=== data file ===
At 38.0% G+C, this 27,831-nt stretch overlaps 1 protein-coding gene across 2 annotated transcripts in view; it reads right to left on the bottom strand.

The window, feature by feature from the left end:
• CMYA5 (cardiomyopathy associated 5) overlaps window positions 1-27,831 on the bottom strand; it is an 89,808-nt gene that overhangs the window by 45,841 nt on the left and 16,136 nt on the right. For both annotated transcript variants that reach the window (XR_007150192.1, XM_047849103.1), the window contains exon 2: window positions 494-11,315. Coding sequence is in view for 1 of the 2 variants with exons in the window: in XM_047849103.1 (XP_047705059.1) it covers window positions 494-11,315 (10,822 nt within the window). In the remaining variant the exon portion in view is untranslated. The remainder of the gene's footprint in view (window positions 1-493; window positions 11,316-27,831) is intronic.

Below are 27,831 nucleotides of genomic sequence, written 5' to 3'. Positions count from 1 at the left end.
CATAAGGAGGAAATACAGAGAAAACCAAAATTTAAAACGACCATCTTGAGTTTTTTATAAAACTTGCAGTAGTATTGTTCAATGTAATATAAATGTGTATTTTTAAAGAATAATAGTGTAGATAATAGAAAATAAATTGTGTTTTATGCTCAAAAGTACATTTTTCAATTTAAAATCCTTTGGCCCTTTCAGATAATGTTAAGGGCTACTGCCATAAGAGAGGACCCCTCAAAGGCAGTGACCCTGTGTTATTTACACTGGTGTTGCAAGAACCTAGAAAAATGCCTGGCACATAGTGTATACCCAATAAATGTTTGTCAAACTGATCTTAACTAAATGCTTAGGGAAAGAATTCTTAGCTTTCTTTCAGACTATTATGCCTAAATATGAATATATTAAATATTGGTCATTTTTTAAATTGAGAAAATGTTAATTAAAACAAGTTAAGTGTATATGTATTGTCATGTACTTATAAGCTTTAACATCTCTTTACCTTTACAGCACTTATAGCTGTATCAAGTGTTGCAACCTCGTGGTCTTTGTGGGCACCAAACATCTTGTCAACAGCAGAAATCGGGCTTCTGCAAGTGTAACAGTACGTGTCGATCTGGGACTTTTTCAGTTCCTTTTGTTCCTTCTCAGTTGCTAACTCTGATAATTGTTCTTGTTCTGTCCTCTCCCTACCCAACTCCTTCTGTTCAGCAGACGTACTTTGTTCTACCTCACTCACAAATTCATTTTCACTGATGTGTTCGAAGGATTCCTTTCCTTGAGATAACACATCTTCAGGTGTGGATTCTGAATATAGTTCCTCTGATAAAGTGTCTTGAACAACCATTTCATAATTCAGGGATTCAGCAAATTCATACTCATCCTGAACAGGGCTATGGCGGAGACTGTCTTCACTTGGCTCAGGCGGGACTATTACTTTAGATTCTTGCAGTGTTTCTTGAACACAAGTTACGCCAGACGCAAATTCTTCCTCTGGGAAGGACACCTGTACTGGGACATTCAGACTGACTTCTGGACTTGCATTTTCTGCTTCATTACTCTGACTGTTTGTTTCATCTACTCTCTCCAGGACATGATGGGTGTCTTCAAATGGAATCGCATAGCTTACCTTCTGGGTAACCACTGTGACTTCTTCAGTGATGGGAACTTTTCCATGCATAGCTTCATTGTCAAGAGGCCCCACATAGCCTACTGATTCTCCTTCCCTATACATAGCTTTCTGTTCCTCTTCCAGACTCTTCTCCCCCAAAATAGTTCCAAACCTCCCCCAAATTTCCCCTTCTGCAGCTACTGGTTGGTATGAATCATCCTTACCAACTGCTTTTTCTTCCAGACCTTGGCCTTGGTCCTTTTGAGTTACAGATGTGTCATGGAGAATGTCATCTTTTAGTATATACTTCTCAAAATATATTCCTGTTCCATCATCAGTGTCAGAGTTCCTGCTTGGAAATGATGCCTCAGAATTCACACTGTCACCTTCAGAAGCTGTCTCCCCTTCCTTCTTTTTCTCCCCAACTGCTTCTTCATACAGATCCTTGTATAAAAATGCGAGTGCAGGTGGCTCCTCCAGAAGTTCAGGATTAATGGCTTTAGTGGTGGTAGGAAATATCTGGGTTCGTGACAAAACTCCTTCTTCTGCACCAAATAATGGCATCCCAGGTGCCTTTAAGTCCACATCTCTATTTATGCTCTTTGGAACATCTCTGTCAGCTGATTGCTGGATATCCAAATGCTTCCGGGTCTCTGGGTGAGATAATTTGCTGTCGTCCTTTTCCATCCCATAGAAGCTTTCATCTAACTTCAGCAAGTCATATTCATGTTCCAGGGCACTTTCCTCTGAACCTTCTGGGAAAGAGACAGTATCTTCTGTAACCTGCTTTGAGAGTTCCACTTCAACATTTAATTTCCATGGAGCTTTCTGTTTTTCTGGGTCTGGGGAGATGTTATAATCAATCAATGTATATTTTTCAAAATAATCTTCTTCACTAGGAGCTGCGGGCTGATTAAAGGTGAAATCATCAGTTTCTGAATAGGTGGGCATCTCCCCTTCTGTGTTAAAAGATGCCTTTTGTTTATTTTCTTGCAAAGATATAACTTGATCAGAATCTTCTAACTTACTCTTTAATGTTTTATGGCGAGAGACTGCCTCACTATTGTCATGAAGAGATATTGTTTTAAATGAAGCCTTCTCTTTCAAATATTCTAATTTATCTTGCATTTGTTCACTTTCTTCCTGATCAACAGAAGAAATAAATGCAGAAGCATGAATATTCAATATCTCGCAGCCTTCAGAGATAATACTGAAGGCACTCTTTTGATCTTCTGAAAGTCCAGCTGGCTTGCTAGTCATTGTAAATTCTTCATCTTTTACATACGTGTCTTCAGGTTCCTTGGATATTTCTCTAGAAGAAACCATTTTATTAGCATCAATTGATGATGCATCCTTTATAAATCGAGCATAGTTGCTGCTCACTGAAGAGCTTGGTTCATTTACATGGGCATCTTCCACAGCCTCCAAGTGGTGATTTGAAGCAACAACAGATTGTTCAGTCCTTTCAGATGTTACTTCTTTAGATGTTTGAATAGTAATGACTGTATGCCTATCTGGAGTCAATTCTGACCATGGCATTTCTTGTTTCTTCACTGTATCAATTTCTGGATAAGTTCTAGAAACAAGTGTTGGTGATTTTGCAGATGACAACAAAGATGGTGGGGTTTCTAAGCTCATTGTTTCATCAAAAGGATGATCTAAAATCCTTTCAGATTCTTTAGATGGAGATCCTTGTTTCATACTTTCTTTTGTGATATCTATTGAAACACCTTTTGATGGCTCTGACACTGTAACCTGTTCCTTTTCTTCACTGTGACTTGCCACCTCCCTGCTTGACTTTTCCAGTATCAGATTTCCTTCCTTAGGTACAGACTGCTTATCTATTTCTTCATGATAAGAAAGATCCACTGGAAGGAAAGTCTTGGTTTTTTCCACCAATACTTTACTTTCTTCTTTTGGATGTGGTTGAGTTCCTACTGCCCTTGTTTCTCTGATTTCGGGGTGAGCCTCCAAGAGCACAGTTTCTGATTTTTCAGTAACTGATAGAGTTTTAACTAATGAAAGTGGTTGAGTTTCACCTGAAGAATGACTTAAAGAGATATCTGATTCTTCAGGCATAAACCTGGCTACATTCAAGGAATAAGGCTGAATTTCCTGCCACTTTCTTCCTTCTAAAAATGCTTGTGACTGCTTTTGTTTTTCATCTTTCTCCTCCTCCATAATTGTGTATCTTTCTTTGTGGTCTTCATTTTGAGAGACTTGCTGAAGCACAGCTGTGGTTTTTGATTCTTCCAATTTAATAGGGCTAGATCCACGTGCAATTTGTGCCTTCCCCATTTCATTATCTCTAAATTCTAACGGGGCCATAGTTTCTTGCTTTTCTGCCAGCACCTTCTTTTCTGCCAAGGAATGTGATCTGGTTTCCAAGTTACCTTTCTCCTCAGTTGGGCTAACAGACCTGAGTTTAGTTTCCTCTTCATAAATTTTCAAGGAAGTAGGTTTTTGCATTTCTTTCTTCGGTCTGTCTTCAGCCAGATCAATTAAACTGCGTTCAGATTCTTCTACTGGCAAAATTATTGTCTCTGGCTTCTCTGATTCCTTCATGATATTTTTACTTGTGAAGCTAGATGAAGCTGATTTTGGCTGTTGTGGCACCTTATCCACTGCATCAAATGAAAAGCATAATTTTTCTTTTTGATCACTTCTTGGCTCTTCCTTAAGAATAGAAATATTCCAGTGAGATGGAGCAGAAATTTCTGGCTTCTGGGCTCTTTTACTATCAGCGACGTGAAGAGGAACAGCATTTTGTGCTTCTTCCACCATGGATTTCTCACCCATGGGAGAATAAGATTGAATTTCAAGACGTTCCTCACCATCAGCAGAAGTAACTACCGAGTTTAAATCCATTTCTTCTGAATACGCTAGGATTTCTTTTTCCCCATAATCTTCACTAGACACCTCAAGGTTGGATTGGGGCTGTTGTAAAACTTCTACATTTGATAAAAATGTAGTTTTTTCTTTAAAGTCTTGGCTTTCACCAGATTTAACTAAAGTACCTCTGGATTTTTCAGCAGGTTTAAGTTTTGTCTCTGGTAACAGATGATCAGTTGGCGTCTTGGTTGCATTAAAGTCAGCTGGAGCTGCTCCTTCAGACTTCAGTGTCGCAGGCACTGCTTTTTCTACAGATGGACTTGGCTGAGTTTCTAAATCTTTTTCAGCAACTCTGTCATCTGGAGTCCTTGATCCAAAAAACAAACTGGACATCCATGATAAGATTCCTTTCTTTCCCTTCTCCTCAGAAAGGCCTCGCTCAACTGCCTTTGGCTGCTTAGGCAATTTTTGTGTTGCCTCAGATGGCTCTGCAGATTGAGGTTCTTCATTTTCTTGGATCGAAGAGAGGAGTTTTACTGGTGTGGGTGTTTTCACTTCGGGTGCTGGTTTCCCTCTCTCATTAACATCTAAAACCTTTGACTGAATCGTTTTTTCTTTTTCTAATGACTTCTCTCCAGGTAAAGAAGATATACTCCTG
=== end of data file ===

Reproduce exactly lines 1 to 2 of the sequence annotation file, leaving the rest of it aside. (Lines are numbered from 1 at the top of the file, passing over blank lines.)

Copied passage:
At 38.0% G+C, this 27,831-nt stretch overlaps 1 protein-coding gene across 2 annotated transcripts in view; it reads right to left on the bottom strand.

The window, feature by feature from the left end: